Monday, December 19, 2011

On the Big Thompson; or Bad Life Decisions.

“Why does everything have to be so painful?” Jay said, missing a trout and hooking up with a coyote willow’s strike behind him. I was meanwhile busy untangling two midges who, had they not been tied by my own hands, I would have sworn were embedded with positive/negative magnets. All day, this attraction -- like I was playing chaperon over two horny teenagers, and was failing miserably.    

Fingerless gloves, numb hands, frozen guides, freezing feet. Why does everything have to be so painful, indeed. Why does everything have to be so difficult? Fly fishing is always hard, and it becomes almost impossible now.

Almost.

Right then it seemed that winter fishing was akin to a bad life decision -- one of those whose red flags your mother and father warn you about and whose control issues your best friend gently hints at. Your gut tells you to stop. Think again. Peel off some layers. Go back inside to comfort and warmth. Watch some Netflix.  But you don’t. You put on your waders, lace up your boots, and accept the decision you’ve made -- to fish -- for better or worse....to a point. To the point where, if you lose one of your flies one more time you won’t be able to re-rig. Your fingers have moved past the point of pain to immobility, curled into an arched fetal positioned fist, waiting to die.

And yet, this decision will also uncover of what you’re made, digging out some good, beautiful things, down deep there waiting.


We humans have a cerebral problem with pain -- in our bodies, lives (ours and others), and yes, in our fishing. We are fair weathered friends of the world, forgetting that almost every pain was at some point also a happiness. They come together. That's the deal, C.S. Lewis wrote. Seasons do indeed change....us along with them.

And as Jay drove the road back towards home, I sat in the sunny-side passenger seat and I fell asleep. For once an easy, painless thing to do.

41 comments:

  1. Wonderfully well written Erin,
    every bit of that pain, be it cold winds or numbed digits that no longer wish to respond to tieing a rig or baiting a hook, is something that in its own right, makes us feel more alive and can be exceptionally motivational.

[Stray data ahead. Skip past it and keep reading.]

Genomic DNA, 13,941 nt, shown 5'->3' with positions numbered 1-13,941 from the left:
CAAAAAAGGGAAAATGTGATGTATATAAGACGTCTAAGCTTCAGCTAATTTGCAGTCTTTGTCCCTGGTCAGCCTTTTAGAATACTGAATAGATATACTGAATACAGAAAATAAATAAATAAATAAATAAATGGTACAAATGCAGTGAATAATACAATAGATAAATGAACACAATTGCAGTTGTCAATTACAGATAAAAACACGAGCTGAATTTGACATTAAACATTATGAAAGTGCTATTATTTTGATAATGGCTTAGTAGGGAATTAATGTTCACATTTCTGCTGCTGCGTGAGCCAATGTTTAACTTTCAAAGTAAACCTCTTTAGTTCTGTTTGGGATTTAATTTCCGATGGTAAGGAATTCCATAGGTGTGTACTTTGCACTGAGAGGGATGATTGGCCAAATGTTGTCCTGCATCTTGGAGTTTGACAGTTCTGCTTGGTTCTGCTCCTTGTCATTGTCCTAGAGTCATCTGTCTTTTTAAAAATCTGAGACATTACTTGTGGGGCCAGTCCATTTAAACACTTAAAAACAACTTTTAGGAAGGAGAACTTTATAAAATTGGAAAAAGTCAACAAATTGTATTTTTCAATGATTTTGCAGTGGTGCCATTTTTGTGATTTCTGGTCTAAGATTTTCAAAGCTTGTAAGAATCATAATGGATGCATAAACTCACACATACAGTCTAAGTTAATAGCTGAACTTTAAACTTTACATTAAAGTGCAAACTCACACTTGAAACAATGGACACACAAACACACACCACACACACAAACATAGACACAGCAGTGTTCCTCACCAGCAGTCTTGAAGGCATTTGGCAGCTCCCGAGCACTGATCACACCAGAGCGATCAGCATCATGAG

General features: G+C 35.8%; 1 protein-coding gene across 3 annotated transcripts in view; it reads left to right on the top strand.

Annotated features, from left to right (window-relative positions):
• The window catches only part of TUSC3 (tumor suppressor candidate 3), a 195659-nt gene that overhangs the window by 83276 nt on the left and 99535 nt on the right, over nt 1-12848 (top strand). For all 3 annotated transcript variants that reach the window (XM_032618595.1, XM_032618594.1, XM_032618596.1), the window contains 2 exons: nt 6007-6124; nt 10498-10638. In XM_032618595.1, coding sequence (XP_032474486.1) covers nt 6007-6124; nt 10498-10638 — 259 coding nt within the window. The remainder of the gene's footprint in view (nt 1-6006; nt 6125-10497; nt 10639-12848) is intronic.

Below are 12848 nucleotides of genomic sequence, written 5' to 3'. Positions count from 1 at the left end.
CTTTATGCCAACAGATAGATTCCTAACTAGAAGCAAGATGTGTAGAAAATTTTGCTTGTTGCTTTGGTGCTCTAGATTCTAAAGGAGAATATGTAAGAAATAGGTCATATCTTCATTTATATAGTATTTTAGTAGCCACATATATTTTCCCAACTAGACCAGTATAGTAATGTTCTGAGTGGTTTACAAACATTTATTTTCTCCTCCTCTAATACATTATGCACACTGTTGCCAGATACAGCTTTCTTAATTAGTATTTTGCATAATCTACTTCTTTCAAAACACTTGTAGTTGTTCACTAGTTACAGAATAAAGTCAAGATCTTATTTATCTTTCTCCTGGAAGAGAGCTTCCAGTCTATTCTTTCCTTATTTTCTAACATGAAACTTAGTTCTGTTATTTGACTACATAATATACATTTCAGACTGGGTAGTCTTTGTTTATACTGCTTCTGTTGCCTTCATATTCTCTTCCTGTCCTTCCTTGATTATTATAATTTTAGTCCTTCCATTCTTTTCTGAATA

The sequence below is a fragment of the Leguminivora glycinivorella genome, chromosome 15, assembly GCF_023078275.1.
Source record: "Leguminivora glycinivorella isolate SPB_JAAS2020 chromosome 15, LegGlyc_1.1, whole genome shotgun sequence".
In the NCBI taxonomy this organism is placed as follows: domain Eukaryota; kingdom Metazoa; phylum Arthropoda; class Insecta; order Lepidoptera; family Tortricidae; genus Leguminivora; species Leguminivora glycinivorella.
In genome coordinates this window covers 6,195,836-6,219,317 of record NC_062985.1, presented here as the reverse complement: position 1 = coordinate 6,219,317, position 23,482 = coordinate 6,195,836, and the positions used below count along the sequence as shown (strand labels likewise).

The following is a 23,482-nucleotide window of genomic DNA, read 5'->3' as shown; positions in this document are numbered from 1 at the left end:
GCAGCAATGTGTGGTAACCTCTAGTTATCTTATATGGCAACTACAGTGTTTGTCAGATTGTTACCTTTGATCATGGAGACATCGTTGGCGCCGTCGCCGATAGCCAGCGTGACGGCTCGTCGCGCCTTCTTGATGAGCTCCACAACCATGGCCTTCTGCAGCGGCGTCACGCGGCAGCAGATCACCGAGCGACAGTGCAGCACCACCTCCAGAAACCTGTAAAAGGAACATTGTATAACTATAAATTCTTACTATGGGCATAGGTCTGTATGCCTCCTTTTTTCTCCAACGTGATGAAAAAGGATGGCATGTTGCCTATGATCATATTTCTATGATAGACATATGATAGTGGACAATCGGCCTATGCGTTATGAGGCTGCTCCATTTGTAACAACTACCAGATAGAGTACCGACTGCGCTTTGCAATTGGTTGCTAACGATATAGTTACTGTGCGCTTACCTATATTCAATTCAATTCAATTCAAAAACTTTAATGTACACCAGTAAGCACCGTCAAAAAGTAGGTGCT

Kind Regards
    Mark

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  2. Snoozin' in the warmth of the car after a cold day on the river. Painless indeed. A fine piece Erin. Thanks.

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  3. I have problems dealing with the cold. But a trout, someone to talk to and the warm sun coming through the window.all help to make it worthwhile.

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  4. Mark - It is a strange thing in life, eh...that losing feeling can really, gain us more. Many thanks as always!

    Mike - I couldn't keep my eyes open. It was delightful. Cheers. :)

    Brk Trt - Indeed they do. Indeed they do...

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  5. Another great one, E.M.B. I think you have to be a little bit of a glutton for punishment to fish in the winter. I take a great deal of happiness from some numb fingers and toes. Like the trout, I take a slower pace while fishing during the winter, it seems to fit the season.

    Those post fishing naps are the best.

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  6. Being a native of Minnesota, there's something sick and innate that equates suffering with quality. It is as true in winter fly fishing as anything. I really enjoyed this piece, EMB, and glad to see that you and Jay are out there getting after it.

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  7. i love falling asleep in sunny passenger seats after a long day out in the wild:)

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  8. I love/hate winter fishing. Great story.

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  9. yukon - Glutton for punishment and just a tad bit mad. Like you say, I actually enjoy the slower pace of winter fishing...knowing I'll only last a few hours, and that's good enough.